• Oceanic whitetip sharks are loners #sharkweek
  • A great white shark can fast as long as three months after a big meal #sharkweek
  • Oceaninc whitetips are considered critically endangered in the Atlantic by the International Union for the Conservation of Nature.
  • Lemon sharks are often used in experiments that test the hearing, vision, and intelligence of sharks. #sharkweek
  • Although Lemonsharks are large and considered to be aggressive, they appear to thrive in aquarium conditions. #sharkweek
  • Bullsharks are territorial and will attack anything that enters its territory. #sharkweek
  • Sharks have the ability to regurgitate their stomachs and swallow it once again. #sharkweek
  • Velvet belly lantern sharks have glowing spines. #sharkweek
  • Dusky sharks are fast swimming predators that are often found hunting in groups. #sharkweek
  • In many species of sharks the females are larger than the males, but male snaggletooth sharks are twice the size of the females. #sharkweek
  • The smallest shark discovered is the Dwarf lanternshark that’s 6.7 inches long. #sharkweek
  • Thresher shark tails can grow to half of their body length and make up a third of their weight. #sharkweek
  • Basking sharks often travel in pairs and sometimes in schools of up to 100 sharks. #sharkweek
  • The whale shark has up to 300 teeth, and the megamouth has more than 90. #sharkweek
  • A goblin shark’s jaw collapses back into its mouth after it finishes eating. #sharkweek
  • Mako sharks are built for speed; their muscles are like propellers that push their bodies forward. #sharkweek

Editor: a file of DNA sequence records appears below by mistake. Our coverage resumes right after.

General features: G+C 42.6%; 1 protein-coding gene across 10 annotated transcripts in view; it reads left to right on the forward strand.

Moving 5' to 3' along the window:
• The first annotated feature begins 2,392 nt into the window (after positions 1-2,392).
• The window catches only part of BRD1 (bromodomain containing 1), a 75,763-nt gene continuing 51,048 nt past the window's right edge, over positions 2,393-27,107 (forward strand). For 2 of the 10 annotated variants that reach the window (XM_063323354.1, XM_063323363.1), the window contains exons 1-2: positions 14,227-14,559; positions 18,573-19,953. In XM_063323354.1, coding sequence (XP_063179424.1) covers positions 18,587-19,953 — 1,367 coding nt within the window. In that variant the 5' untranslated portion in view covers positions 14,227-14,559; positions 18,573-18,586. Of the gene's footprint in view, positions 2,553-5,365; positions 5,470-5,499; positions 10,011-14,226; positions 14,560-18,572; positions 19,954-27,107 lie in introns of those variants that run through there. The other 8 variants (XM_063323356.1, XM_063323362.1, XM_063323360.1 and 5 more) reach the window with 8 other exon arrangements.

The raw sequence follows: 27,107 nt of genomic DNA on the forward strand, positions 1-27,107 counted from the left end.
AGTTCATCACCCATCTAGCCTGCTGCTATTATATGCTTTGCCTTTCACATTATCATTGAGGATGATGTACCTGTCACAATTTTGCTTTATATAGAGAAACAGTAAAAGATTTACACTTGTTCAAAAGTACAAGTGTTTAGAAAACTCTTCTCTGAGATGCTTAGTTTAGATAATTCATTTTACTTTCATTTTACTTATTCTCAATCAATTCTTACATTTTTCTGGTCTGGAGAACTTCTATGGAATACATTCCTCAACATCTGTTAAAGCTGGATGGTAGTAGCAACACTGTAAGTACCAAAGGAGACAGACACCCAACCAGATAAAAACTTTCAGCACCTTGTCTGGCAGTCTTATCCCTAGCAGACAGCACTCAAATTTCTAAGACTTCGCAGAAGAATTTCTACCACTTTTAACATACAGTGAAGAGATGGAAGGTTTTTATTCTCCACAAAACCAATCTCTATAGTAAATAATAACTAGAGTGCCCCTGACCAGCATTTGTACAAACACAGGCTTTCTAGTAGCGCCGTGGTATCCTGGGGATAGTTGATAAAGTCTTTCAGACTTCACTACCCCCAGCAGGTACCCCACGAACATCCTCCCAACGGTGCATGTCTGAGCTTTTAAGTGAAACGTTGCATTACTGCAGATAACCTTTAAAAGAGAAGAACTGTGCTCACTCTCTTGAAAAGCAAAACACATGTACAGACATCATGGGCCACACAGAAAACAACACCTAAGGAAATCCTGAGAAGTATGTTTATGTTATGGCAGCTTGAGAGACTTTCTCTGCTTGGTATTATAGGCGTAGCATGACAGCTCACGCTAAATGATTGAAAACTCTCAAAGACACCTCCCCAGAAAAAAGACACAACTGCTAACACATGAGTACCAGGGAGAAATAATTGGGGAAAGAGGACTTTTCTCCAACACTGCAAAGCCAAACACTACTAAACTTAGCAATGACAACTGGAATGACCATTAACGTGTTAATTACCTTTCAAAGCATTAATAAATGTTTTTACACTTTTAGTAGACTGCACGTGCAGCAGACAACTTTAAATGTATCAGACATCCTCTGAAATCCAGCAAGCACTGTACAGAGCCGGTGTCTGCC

• A Mako sharks teeth are arranged in a way that makes them visible even when its jaws are closed. #sharkweek
  • The life of a salmon shark is estimated at 30 to 40 years. #sharkweek
  • There were a confirmed 2,463 confirmed unprovoked shark bites around the world between 1588 and 2011; of these only 471 were fatal.
  • More than eighty percent of people who are bitten by sharks live to tell the tale. #sharkweek
  • Sharks are organized into eight orders #sharkweek
  • There are 35 families of sharks altogether #sharkweek
  • There are over one hundred different species of catsharks #sharkweek
  • The frilled shark is considered one of the best examples of what early sharks looked like #sharkweek.
  • Men account for about 90 percent of shark attack victims #sharkweek
  • Sharks can be found in all of Earth’s oceans #sharkweek
  • The liver, not the stomach is the largest organ in a sharks body #sharkweek
  • When it is almost time to give birth, a female shark will lose her appetite to assure she won’t eat her own pups. #sharkweek
  • Most fish have flaps over their gills, sharks don’t. #sharkweek
  • There are three living species of Thresher sharks #sharkweek
  • Nurse sharks are non-migratory sharks and can adapt to colder water temperatures. #sharkweek
  • Sharks have some of the largest brains among fish and have shown multifaceted social behavior. #sharkweek
  • The scalloped hammerhead shark is the first of the shark species to be put on the US endangered animals list #sharkweek
  • Frilled sharks are known to have a gestation period of over three and a half years #sharkweek